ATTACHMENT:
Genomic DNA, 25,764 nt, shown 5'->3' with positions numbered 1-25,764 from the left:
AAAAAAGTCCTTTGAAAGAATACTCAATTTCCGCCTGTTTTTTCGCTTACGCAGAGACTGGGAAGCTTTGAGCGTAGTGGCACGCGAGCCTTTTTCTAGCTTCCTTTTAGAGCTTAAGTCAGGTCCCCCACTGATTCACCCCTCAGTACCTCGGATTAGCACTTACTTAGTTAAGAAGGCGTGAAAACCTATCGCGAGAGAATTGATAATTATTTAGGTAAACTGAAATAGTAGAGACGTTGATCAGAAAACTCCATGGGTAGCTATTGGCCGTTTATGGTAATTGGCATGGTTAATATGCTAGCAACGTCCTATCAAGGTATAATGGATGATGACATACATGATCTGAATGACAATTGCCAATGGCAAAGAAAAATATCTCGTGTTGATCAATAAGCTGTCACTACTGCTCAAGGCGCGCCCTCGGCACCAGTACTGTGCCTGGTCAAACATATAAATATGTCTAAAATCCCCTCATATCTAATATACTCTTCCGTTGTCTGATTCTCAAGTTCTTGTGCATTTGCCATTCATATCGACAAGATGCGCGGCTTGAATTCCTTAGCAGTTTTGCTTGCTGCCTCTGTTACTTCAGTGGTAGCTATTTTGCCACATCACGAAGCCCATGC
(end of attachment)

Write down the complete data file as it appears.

Genomic DNA, 25,764 nt, shown 5'->3' with positions numbered 1-25,764 from the left:
AAAAAAGTCCTTTGAAAGAATACTCAATTTCCGCCTGTTTTTTCGCTTACGCAGAGACTGGGAAGCTTTGAGCGTAGTGGCACGCGAGCCTTTTTCTAGCTTCCTTTTAGAGCTTAAGTCAGGTCCCCCACTGATTCACCCCTCAGTACCTCGGATTAGCACTTACTTAGTTAAGAAGGCGTGAAAACCTATCGCGAGAGAATTGATAATTATTTAGGTAAACTGAAATAGTAGAGACGTTGATCAGAAAACTCCATGGGTAGCTATTGGCCGTTTATGGTAATTGGCATGGTTAATATGCTAGCAACGTCCTATCAAGGTATAATGGATGATGACATACATGATCTGAATGACAATTGCCAATGGCAAAGAAAAATATCTCGTGTTGATCAATAAGCTGTCACTACTGCTCAAGGCGCGCCCTCGGCACCAGTACTGTGCCTGGTCAAACATATAAATATGTCTAAAATCCCCTCATATCTAATATACTCTTCCGTTGTCTGATTCTCAAGTTCTTGTGCATTTGCCATTCATATCGACAAGATGCGCGGCTTGAATTCCTTAGCAGTTTTGCTTGCTGCCTCTGTTACTTCAGTGGTAGCTATTTTGCCACATCACGAAGCCCATGC